Additionally, there are arbitration institutions in the private sector that also administer and organise institutional arbitration.

picture

Source: (OECD, 2017[4])

8.2.2. Mediation and conciliation for the execution of public works

Nuevo León should take steps to ensure the transparency and integrity of its mediation, conciliation and arbitration processes by raising awareness and taking measure to ensure the proper registration of conflicts that arise between parties

The Public Works Act for the State and Municipalities of Nuevo León establishes that, in contracts, an arbitration clause may be agreed upon with respect to those disputes that may be jointly determined by the Secretariat of Finance and General Treasury and the comptroller's office. If this is the case, the agreement in a contract for its "execution" should be reviewed. The process of negotiation or mediation has rarely been used according to government officials in Nuevo León. There are mainly two courses of action that are applied in the state to disputes during the execution of contracts. Both actions include some kind of a conciliation clause or mediation clause – but not necessarily with a third party.

In Europe, there isn’t as elaborate an arbitration system for public procurement conflicts as can be found in Latin American countries like Mexico and Peru. There is a tendency for civil courts to be used in Europe when an issue cannot be settled. In many Latin American countries, there is often a public process (i.e. with public institutions or specific courts that have a role to play once parties reach mediation or arbitration). The final phase can sometime be a civil court.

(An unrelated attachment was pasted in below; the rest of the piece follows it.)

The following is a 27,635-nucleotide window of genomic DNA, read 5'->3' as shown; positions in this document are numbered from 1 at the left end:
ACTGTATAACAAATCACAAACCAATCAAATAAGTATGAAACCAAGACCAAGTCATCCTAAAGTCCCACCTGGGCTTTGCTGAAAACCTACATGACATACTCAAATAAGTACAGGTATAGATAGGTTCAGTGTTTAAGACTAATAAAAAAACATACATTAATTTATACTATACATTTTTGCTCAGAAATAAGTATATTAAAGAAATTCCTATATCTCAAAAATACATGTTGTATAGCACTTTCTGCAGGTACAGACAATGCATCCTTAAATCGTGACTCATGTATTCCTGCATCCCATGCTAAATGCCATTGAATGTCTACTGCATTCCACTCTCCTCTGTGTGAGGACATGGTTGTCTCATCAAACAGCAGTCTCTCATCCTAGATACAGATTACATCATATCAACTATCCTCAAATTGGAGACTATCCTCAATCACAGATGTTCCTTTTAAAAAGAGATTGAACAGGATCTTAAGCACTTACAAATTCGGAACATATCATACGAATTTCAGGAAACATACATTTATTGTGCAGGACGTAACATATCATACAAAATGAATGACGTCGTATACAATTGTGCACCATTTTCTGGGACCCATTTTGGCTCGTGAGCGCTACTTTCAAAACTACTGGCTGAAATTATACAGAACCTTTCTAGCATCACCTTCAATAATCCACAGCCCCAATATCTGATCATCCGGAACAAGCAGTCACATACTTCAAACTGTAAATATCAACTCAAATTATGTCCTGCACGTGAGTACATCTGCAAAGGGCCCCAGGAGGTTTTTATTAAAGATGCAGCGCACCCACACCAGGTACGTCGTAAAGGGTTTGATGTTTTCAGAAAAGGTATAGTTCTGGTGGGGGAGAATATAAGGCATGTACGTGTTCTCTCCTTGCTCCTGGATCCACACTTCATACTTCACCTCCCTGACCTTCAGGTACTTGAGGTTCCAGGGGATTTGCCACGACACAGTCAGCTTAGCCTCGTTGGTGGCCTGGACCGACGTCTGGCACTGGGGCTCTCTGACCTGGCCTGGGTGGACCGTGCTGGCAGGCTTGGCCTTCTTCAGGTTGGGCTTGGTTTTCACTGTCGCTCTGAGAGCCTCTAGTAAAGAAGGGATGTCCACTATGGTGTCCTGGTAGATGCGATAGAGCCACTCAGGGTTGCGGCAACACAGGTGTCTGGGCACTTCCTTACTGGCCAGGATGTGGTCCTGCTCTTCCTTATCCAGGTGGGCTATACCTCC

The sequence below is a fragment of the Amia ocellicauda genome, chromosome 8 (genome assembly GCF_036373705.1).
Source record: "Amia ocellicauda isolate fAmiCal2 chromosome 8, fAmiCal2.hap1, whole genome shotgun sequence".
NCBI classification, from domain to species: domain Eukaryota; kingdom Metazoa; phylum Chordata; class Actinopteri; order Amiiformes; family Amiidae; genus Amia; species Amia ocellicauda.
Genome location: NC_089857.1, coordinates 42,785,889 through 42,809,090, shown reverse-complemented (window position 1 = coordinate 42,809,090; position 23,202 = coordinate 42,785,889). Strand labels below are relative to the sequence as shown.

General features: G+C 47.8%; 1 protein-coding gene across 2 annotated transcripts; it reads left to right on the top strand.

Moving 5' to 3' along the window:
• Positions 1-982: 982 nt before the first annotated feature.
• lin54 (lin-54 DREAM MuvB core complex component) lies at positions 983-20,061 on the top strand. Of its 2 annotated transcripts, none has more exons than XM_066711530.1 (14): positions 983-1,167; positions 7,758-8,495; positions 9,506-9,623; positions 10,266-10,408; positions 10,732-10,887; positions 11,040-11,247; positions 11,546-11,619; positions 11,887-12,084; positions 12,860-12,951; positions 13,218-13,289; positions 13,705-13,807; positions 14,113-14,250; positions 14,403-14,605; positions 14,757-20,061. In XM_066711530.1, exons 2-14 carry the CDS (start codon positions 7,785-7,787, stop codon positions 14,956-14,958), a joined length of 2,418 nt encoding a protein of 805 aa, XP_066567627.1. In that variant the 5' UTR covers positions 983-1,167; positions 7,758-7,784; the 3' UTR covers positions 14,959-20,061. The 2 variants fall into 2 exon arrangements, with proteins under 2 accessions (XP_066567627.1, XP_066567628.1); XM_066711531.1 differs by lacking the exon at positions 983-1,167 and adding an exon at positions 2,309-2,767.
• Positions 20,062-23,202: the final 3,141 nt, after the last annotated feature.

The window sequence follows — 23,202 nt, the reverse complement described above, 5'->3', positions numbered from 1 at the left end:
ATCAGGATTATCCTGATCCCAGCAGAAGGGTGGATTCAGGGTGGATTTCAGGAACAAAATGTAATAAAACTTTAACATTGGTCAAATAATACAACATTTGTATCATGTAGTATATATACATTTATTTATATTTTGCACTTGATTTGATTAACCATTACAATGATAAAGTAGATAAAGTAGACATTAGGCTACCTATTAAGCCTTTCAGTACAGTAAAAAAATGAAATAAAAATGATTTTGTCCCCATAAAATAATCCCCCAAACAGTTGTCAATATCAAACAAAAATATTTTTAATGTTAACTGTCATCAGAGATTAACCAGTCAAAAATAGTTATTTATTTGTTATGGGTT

As previously mentioned, there is a law of alternative methods for the resolution of general conflicts in the state of Nuevo León. The object of the law is to promote and regulate alternative methods for preventing complaint. The law also aims, where appropriate, to resolve conflict, as well as create public and private centres that provide mediation and conciliation services to the population, and activities developed by the providers of such services. The government of Nuevo León is likely to use the alternate non-adversarial method for public procurement disputes. Under this method one or more alternate method service providers intervene in a dispute. These providers are independent, neutral, impartial, confidential and have the capacity to serve as mediators. They do not, however, have the power to make decisions. This fact facilitates communication between the parties in conflict. The goal is that these parties take control of the process, and arrive voluntarily at a solution that puts an end to the conflict in whole or in part. For arbitration in public works, the Alternate adversarial method, regulated by the Code of Civil Procedures of the State, is applied. In this case, one or more providers of alternate methods of service (who are called arbiters) issue a definitive and mandatory award for the participants in the conflict, in order to finalize it.